It’s a simple philosophy, but one that is rarely put into practice by business-oriented firms – something Levy and I discussed at length and will be the subject of yet another spinoff story. SnapAV is a number-cruncher at heart, and they recognize that dealer happiness might take a long time and a lot of money to attain, but it pays off in the long run.
That is a philosophy and business practice that SnapAV shares with Allnet, by the way, the distributor it recently acquired, but we digress.
Simple Mission: Help Dealers Sell more Lighting
SnapAV’s immediate focus right now is to help dealers sell more lighting. When Levy and I had this discussion, I might have rolled my eyes: “But every integrator already sells lighting. Your story is old.”
True, he explains, but of the 85% of home-tech integrators who do lighting, fewer than half of them incorporate lighting in more than four projects per year. That suggests there are a whole lot of dabblers who want that business – or get forced into it – but for whatever reason haven’t dived into it.
“If you ask the dealers who are successful at lighting why the other guys aren’t selling it,” Levy says, “They’ll say those dealers don’t have the confidence.”
But when you ask those “other guys” why they aren’t selling it, they come up with a whole lot of other reasons, Levy explains: “Homeowners don’t value it. It’s too expensive. Builders don’t want it ….”
And yet, as Levy shares, “The guys who sell lighting controls know they can get over those objections.”
So what’s the really big takeaway from the Lutron and SnapAV partnership? Together they will work to build dealer confidence in lighting. Anyone else tells me something like this? I make those faces Archie Bunker used to do behind Edith's back.
I made those same faces when I read Levy’s quote in Jason Knott’s story on the partnership a couple days ago: “This is another way we can help our dealers be successful,” he said. “That’s our mission—when we do that, it’s always a win. This is a win for dealers—and, ultimately, that’s what makes it a win for Lutron and SnapAV.”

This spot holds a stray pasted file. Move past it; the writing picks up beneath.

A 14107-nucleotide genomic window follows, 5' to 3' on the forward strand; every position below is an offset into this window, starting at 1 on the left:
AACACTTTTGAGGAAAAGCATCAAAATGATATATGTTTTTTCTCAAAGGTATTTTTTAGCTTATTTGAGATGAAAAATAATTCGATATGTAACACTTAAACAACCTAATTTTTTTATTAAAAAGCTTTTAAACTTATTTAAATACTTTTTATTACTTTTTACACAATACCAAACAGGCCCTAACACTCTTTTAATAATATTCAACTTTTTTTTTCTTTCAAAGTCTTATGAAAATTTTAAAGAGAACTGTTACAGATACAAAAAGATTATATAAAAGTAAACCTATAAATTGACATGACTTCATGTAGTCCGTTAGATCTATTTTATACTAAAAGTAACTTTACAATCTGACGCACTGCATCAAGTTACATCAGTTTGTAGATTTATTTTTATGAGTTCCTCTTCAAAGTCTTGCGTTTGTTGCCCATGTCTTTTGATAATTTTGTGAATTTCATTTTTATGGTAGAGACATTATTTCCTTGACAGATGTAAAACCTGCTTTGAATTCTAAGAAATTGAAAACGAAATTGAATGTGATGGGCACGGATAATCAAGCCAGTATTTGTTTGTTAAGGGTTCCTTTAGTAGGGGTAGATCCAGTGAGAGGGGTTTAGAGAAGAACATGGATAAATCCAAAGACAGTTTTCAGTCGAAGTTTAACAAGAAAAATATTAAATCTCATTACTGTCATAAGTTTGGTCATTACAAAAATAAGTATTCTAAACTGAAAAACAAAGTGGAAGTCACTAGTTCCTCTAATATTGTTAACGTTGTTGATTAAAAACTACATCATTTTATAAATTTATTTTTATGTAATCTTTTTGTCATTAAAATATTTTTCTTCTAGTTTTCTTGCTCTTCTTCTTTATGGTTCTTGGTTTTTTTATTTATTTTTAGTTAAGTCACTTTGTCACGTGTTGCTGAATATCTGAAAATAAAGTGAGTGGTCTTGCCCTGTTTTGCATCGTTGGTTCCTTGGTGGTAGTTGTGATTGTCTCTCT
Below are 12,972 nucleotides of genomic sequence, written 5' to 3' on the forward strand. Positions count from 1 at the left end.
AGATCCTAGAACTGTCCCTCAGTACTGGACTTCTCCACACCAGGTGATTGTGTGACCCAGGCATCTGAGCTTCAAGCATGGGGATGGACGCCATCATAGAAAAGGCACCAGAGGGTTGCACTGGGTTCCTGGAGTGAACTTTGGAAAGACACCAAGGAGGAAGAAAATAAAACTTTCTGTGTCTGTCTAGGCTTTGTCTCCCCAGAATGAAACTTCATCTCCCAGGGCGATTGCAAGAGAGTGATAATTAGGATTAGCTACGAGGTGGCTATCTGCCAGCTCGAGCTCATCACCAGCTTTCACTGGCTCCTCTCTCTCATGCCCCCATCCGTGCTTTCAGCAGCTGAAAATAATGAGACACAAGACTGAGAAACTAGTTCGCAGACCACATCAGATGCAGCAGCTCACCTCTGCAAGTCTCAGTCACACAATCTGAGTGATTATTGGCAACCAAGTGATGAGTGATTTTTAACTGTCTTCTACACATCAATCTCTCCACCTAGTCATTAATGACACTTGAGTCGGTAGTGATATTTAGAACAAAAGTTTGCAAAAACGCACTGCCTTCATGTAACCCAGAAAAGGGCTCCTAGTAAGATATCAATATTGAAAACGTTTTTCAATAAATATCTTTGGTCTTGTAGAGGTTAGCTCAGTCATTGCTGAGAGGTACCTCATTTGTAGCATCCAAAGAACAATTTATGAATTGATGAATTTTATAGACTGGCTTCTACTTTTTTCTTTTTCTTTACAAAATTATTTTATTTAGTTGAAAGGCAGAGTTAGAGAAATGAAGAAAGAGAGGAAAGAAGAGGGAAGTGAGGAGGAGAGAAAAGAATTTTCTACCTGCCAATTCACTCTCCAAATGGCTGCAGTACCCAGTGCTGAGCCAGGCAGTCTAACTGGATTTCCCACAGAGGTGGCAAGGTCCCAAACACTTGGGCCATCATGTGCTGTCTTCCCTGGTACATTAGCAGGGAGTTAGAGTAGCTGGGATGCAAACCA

But the sentiment happens to be completely true and it’s important, and if you recall, it’s the same reason I went pretty gaga about Screen Innovations’ foray into motorized shades last year. They didn’t just build some really innovative new shading products, they built an entire business model for dealers who were reluctant to embrace the category.
They looked at all the key objections and ticked them off one by one – Dealers are afraid of measuring wrong. It’s hard to get shades in straight, and it often takes a two-man crew. They don’t know how to talk about fabrics. They don’t know what labor and materials cost. They don’t even know what products to order. ….
So SI provided measuring tools, simple tip sheets, a product design that lends itself to one-person installs, a software platform for explaining fabric options to customers and building simple proposals on-the-fly. They built a complete kit for salespeople to take on the road, allowing even non-technicians to spec a basic job onsite with the client – a job that could go straight into the ordering queue from that site visit alone.
Lutron and SnapAV are doing something just like that. In this case, dealers are nervous about calculating loads. Now there’s a simple tool for that. And so on and so on across the long checklist of objections.
The duo has spent a long time building on-demand training courses, and SnapAV has performed its usual wizardry on Web-based tools and business processes to drive this very specific mission. SnapAV itself will provide dealer support through its crop of 85 and 30 associates in the customer care and tech support groups, respectively.